December 30, 2010
In a newly constructed annex at the west end of Seoul Station, passengers flying Korean Air, Asiana Airlines or Jeju Air were able to check in to their flights and go through immigration before getting on the train seven floors down.
But things were relatively quiet at the check-in counter in the morning hours yesterday.
“We’ve had roughly 30 people check in their bags, and we expect more throughout the day,” said a Korean Air employee who was working the check-in desk around 8:40 a.m., a little more than three hours after the station opened at 5:20 a.m.
Passing through immigration makes passengers’ trips quicker and easier, said Kim Jeong-hwan, an official of Korail Airport Railroad Co., the operator of the newly finished line. Those who go through immigration at Seoul Station are allowed to pass through a specially marked section - without having to stand in line - after going through airport security.
The Ministry of Land, Transport and Maritime Affairs had been waiting for approval from the Ministry of Justice to open an immigration line at Seoul Station, and only received official confirmation two nights ago - the night before the service to Incheon began. There had been some doubt from the Land, Transport and Maritime Affairs Ministry that they would get approval before the first day.
After bags are checked, passengers can either take the express or commuter line.
The express line goes directly from Seoul Station to Incheon International Airport, or vice versa, in 43 minutes, at an average speed of 100 kilometers per hour (62 miles per hour).
The other option for travelers is the commuter line, which makes seven stops - not including the Seoul Station and Incheon Airport terminals - and takes 53 minutes. Gongdeok Station will be opened in late 2011, which will bring the number of total stops to eight.
Getting tickets for the express train can be tricky for foreigners, because the tickets, which resemble credit cards, are bought at an information desk that doubles as a ticket booth next to the ticket gates. There are currently no English signs indicating where tickets can be bought.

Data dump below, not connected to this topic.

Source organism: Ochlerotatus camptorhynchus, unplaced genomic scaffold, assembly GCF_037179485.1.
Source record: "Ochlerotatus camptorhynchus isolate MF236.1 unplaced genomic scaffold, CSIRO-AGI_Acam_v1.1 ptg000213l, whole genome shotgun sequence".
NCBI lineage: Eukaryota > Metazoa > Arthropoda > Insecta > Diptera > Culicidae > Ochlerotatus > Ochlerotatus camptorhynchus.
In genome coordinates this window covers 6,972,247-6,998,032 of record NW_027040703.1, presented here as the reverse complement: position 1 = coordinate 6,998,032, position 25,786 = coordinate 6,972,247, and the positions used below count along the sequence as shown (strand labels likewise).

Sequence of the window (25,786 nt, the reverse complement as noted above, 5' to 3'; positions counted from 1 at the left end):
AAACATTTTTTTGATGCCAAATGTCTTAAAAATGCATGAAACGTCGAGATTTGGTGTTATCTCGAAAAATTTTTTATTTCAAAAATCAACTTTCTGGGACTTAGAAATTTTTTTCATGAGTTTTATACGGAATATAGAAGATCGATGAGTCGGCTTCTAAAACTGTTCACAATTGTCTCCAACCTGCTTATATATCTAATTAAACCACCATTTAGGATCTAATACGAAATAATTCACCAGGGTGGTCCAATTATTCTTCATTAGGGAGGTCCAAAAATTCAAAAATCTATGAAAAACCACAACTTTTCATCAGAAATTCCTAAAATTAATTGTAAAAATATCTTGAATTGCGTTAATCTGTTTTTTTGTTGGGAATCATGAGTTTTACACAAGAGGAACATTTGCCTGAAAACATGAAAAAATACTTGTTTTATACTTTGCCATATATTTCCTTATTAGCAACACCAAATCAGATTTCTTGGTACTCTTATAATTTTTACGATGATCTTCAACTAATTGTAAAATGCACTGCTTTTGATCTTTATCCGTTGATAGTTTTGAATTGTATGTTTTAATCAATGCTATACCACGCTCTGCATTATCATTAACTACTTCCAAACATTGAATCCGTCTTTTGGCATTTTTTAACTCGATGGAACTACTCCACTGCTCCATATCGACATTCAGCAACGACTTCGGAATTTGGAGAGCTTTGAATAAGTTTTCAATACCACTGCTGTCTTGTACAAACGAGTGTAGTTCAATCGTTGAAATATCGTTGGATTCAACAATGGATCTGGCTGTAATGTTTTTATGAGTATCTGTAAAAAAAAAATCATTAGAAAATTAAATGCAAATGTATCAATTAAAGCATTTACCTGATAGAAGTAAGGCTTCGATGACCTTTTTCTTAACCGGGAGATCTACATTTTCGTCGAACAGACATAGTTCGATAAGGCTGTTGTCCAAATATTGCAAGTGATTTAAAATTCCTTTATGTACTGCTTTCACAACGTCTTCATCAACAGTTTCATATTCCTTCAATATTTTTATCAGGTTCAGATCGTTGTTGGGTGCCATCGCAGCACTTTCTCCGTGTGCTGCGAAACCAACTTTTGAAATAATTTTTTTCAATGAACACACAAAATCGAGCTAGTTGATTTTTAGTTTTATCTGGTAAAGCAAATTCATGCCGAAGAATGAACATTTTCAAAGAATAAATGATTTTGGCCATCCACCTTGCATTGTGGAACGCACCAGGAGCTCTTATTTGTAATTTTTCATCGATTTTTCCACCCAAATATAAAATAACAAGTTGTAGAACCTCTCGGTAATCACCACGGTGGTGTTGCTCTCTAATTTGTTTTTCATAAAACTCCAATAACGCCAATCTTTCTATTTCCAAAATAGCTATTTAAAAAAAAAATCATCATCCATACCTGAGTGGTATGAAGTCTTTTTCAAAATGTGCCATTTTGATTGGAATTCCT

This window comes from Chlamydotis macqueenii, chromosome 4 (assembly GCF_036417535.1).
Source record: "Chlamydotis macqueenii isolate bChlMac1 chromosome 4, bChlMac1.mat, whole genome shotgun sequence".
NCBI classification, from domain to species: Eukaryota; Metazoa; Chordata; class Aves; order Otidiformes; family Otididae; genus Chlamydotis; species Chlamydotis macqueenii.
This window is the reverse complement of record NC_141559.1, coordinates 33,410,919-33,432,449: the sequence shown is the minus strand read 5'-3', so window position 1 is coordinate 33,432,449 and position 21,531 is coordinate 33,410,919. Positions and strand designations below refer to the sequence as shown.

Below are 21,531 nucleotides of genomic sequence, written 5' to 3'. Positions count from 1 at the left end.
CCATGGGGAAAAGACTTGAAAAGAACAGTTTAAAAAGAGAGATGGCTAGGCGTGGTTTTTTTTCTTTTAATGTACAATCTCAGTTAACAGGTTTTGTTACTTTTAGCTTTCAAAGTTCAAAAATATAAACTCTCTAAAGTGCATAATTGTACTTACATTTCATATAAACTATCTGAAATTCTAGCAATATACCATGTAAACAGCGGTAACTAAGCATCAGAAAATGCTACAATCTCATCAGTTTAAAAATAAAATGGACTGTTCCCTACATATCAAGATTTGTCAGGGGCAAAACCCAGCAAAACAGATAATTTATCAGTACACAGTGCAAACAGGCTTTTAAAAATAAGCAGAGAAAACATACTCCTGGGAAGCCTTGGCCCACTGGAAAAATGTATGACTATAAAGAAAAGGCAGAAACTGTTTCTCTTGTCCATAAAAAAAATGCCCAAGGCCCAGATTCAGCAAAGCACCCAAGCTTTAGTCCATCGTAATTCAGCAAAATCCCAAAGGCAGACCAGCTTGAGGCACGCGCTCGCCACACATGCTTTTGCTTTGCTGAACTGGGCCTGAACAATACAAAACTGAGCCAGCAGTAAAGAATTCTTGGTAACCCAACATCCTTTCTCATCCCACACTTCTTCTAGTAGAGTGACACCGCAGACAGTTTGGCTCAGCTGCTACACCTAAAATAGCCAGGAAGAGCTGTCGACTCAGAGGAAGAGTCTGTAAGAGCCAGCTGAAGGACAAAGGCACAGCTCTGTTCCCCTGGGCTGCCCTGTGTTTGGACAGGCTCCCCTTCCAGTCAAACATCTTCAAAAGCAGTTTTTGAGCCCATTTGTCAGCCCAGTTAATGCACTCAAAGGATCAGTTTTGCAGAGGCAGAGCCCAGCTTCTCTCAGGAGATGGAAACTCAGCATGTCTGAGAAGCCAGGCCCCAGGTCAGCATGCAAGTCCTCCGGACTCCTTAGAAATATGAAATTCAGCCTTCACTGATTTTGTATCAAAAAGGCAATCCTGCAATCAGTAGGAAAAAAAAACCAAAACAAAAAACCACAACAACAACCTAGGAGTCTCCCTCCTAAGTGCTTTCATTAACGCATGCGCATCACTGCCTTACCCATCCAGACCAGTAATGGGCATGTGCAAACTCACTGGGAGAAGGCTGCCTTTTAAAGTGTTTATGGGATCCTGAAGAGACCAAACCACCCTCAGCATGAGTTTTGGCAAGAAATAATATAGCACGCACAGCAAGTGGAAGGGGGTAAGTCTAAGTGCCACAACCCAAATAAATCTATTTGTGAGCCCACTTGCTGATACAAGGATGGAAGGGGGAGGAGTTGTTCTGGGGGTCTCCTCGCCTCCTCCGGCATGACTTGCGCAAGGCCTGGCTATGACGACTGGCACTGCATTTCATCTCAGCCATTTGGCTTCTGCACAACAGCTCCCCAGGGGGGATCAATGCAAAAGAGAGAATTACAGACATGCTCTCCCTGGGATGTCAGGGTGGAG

“There are some points lacking because it is just the first day, but we are making improvements,” said Ahn Hye-young, an employee at the information desk.
Passengers who opt to get on the commuter line can use their T-money transportation cards.
Tickets for both the express and commuter lines can also be acquired at automated machines that take cash only. The machines, some of which were not yet operating, were scattered throughout the station and have Korean, English, Japanese and Chinese interfaces.
The express train, which leaves every 30 minutes and is four seats across, was quiet with just a handful of passengers yesterday morning. An attendant came by after the train departed to check that riders had tickets.
Free wireless internet is available on the express line for those who have access to Korean service providers SKT or KT.
There are LCD screens inside the cars that provide flight arrival and departure information, as well as local and international news and world weather information.
The commuter line is much like the Seoul subway, with seats facing each other against the car’s walls.
Passengers who are hungry can stop by at a convenience store after getting off at Incheon Airport, next to the station’s exit gates. Vending machines can also be found on station platforms.
Upon arrival at Incheon, inclined, moving walkways bring passengers to the floor below the airport departure area in about five minutes, and you don’t need to brave the elements outside. An escalator completes the trip to the departure area. The trickle of passengers from the early morning hours steadily grew into a stream towards the afternoon and many found the ride quiet and efficient.
“It was pleasant and we will use it again,” said Ji Bong-geun, 43, who went to the airport for a trip to China with his wife, son and daughter.
“I was planning on taking a car and parking it at the airport, but I heard of this the day before and decided otherwise,” Ji added. “It was much better than taking the car because of the snow and current road conditions.” Ji’s wife complimented the cleanliness of the train.
Erin Smith, 22, also found the trip good, though getting on the train was a little troublesome.
“So far it’s been good, but I think more signage is needed,” said the English teacher, who was headed to Beijing.
“But the people [at the station] were helpful because they came up to me to help when I looked pretty lost.”
For those like Smith, numerous workers have been positioned all over Seoul Station as well as at Incheon International Airport to assist AREX passengers through Jan. 5.
By Christine Kim, Allen Wagner [firstname.lastname@example.org]
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